June 24, 2016
Value of an Incunable – What’s the Real Biel?
With a specialty in early printed books, we are often sent rare books to evaluate. One learns in life quickly enough (even as a toddler) to be suspicious of what we are told, and this carries through to the rare book trade – especially with regards to boxes, labels, and especially old bookseller descriptions.
This fine folio was handsomely presented in a protective cloth box with a morocco label proudly announcing “Biel Collectorium 1495.” That would make the book an “incunable” – a book printed in the earliest days of printing before 1500. Any book that can rightfully be called an incunable has a certain cachet in the world of rare book collectors and often warrants a high price or premium just for being that old. Indeed, one rarely sees an incunable for less than a few thousand dollars except perhaps in a poor or incomplete state.
It is difficult in this case to place blame for the incorrect identification on the previous owner. Sometimes, attempts are made to deceive or inflate value, but this misidentification might more rightly be based on a reliance old bibliographical records that had recorded this seemingly undated book as being printed in 1495. Even Worldcat.com still lists a copy still with the date.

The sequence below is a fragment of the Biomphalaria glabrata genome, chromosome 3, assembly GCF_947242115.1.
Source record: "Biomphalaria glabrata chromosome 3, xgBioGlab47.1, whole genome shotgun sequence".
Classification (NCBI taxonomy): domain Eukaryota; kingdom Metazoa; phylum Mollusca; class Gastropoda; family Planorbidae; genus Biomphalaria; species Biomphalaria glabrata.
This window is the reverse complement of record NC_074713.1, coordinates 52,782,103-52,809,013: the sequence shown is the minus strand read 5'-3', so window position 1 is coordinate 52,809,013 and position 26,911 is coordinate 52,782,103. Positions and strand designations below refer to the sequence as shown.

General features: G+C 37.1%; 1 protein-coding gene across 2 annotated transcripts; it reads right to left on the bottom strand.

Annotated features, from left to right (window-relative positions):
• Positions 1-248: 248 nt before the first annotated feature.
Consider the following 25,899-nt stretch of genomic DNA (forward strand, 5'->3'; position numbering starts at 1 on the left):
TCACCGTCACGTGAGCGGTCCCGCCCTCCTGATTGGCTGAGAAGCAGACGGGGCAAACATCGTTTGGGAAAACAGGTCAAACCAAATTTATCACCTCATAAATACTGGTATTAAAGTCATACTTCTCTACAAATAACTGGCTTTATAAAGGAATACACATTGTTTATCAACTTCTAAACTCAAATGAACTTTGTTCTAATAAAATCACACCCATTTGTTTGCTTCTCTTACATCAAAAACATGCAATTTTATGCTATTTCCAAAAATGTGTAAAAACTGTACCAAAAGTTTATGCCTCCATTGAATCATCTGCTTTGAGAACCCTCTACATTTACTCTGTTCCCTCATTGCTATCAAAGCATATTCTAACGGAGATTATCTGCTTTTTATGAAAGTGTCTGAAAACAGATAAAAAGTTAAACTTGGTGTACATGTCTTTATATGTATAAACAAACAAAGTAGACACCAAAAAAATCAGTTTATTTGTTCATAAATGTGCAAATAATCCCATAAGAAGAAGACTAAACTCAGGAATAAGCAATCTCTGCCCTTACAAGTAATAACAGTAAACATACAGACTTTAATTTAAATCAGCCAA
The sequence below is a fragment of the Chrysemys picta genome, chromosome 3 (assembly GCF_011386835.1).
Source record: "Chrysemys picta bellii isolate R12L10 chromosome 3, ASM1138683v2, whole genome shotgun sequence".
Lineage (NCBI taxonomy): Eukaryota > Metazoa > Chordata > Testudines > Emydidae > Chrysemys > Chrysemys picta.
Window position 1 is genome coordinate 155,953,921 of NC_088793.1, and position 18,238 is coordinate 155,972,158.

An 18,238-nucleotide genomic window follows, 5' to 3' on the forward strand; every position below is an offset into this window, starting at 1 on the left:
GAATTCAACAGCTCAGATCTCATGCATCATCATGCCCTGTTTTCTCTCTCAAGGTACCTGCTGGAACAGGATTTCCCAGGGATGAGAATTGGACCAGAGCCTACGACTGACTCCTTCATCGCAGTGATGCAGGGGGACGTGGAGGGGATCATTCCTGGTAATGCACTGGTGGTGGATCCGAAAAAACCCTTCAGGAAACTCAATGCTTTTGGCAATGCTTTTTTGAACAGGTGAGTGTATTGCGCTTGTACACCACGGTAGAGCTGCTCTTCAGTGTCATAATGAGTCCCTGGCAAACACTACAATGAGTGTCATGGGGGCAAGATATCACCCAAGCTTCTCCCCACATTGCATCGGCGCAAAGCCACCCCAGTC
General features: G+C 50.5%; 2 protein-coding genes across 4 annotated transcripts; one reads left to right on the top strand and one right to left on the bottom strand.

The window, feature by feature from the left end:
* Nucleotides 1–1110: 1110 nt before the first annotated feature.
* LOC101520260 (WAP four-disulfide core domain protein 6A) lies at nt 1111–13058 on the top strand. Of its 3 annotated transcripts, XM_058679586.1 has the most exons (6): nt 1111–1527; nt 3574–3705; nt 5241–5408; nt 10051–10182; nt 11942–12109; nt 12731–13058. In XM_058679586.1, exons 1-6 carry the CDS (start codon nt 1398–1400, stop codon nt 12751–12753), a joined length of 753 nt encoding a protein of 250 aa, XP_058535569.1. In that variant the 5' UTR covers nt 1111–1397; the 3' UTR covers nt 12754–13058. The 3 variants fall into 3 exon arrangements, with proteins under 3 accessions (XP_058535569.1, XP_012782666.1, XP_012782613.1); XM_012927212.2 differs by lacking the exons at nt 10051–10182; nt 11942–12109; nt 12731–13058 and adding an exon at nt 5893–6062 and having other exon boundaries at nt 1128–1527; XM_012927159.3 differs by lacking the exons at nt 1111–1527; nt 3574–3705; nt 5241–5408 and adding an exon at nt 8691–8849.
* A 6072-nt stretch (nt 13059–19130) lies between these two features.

In fact, we can with a little research quickly discover that this book is referenced by the standard works on early printed books including Adams B1999; Hain-Copinger 3187; ISTC ib00653000. All of them state that the book was printed in Tübingen y Johann Otmar for Friedrich Meynberger, after 23 April 1501.
Well, what is the difference between a book printed in 1501 and one printed in 1499? – a lot actually even if it is only buyer’s psychology. The paper is the same rag paper as they used only two years early and for all intents and purposes little changed in the printing world technologically in those two years to justify any difference in reverence or price. Nevertheless, this is a “post-incunable” and as such it just does not have the added prestige of being officially one of the first printed books that collectors covet. It is disappointingly not a “fifteener” as some old time booksellers used to say.
Further hurting the value of this book is that it is only volumes three & four of a four volume set. Thus despite its handsome and mostly original blind-stamped binding, its attractive printing and rubrication, and it being a work Gabriel Biel, one of the most distinguished theologians of the late Middle Ages, it nevertheless is worth less than $1000 at auction.